The “world’s biggest offshore wind farm,” as characterised by the Danish energy company Orsted, is now fully operational, and its 165 turbines are expected to supply electricity to more than 1.4 million homes in the United Kingdom.

The size of Hornsea 2, which is located about 89 kilometres (about 55 miles) off the coast of Yorkshire, England, is significant.

It is bigger than half the size of New York City, at 462 square kilometres and more than 1.3 gigawatts in capacity, according to Orsted. Siemens Gamesa turbines with blades measuring 81 metres, or more than 265 feet, are used at Hornsea 2, it was revealed.

According to the business, “one spin of the wind turbine blades can power an average UK home for 24 hours.”

It is the most recent development for the Hornsea 2 project, which began generating power in December 2021

Following the Russian invasion of Ukraine in February, European nations are attempting to wean themselves off Russian fossil products, notably gas.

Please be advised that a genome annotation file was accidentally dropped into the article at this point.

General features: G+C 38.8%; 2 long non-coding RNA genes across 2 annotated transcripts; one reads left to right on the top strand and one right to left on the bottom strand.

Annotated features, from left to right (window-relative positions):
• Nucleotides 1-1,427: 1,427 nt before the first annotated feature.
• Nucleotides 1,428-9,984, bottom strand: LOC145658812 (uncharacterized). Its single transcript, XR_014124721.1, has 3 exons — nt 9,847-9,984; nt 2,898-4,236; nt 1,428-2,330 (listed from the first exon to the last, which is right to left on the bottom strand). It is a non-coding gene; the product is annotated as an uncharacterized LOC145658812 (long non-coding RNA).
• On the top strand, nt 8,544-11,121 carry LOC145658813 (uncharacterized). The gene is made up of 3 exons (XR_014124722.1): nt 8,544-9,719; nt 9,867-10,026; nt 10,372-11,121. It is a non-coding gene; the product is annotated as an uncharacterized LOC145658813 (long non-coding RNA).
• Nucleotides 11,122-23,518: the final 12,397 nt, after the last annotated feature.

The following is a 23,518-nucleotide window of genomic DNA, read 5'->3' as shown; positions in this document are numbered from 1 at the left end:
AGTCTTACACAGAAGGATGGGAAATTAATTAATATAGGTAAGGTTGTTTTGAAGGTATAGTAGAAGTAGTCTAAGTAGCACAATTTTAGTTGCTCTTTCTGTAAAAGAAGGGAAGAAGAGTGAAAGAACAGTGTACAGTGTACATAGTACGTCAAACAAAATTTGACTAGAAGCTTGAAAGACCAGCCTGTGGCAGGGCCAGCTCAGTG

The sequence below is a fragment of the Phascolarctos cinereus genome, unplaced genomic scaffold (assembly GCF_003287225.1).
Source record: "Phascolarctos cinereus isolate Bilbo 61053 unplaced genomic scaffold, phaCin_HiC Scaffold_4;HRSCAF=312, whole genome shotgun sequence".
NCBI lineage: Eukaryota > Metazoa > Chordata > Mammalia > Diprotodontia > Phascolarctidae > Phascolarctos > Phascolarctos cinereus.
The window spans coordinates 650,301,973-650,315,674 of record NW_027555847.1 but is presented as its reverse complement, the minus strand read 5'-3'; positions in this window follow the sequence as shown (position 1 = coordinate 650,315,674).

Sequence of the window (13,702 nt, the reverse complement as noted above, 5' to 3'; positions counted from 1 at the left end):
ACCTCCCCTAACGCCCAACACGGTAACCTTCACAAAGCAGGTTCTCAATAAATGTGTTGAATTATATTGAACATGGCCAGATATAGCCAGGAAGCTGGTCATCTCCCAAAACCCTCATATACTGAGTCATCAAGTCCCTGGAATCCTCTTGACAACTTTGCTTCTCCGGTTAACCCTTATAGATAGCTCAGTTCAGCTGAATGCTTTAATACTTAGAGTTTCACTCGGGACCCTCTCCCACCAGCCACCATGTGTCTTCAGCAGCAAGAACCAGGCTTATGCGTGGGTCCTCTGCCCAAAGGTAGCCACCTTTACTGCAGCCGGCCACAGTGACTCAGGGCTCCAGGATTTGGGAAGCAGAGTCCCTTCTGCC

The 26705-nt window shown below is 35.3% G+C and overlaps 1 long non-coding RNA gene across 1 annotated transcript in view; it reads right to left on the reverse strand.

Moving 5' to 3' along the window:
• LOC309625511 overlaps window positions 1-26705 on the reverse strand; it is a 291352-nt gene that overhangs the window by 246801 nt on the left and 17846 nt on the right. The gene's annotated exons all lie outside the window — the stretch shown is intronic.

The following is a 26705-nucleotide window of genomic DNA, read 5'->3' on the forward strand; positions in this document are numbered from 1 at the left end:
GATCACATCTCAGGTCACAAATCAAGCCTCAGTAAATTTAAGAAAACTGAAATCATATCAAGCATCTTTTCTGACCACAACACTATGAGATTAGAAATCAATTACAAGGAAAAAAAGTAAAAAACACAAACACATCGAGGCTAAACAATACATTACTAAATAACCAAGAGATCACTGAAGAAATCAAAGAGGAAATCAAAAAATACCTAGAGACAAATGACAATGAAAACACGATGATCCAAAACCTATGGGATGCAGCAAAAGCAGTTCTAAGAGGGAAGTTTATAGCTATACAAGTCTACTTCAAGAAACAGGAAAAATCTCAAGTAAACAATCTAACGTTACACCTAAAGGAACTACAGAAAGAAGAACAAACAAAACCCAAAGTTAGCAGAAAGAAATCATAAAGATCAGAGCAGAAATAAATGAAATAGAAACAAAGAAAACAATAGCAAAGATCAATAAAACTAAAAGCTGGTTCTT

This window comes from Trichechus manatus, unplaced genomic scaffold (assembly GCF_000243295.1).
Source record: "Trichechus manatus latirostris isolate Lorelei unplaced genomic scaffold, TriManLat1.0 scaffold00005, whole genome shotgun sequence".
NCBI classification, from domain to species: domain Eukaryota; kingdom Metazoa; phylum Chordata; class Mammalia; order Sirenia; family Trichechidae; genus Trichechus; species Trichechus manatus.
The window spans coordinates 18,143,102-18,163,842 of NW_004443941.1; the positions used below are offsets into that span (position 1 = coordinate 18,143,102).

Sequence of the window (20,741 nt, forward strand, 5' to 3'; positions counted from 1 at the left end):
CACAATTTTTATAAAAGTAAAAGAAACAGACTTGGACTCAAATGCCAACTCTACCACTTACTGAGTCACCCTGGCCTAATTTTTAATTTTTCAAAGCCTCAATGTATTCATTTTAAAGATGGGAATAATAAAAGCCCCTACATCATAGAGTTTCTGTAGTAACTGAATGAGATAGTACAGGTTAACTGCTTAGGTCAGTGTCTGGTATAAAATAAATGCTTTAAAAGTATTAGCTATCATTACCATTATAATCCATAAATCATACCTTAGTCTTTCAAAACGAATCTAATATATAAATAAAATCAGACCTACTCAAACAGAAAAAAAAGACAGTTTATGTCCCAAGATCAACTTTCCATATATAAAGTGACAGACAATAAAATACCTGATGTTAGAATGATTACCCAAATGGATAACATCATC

The importance of significant renewable energy projects like Hornsea 2 in helping the UK improve the security and resilience of its energy supply and drive down costs for consumers by reducing reliance on pricey fossil fuels is highlighted by current global events more than ever, according to Duncan Clark, head of the U.K. region at Orsted.

The offshore wind industry in the United Kingdom is established and is expected to grow in the upcoming years, with authorities aiming for up to 50 GW of capacity by 2030.

A 300 GW goal for offshore wind by the middle of this century had previously been set by the European Union, which the U.K. exited in January 2020.

To catch up to Europe across the Atlantic, the U.S. must go a considerable distance. The 30 megawatt Block Island Wind Farm, America’s first offshore wind farm, didn’t begin operating commercially until late 2016.

However, change is afoot, and in November 2021, construction on what has been labelled the United States’ “first commercial scale offshore wind farm” officially began.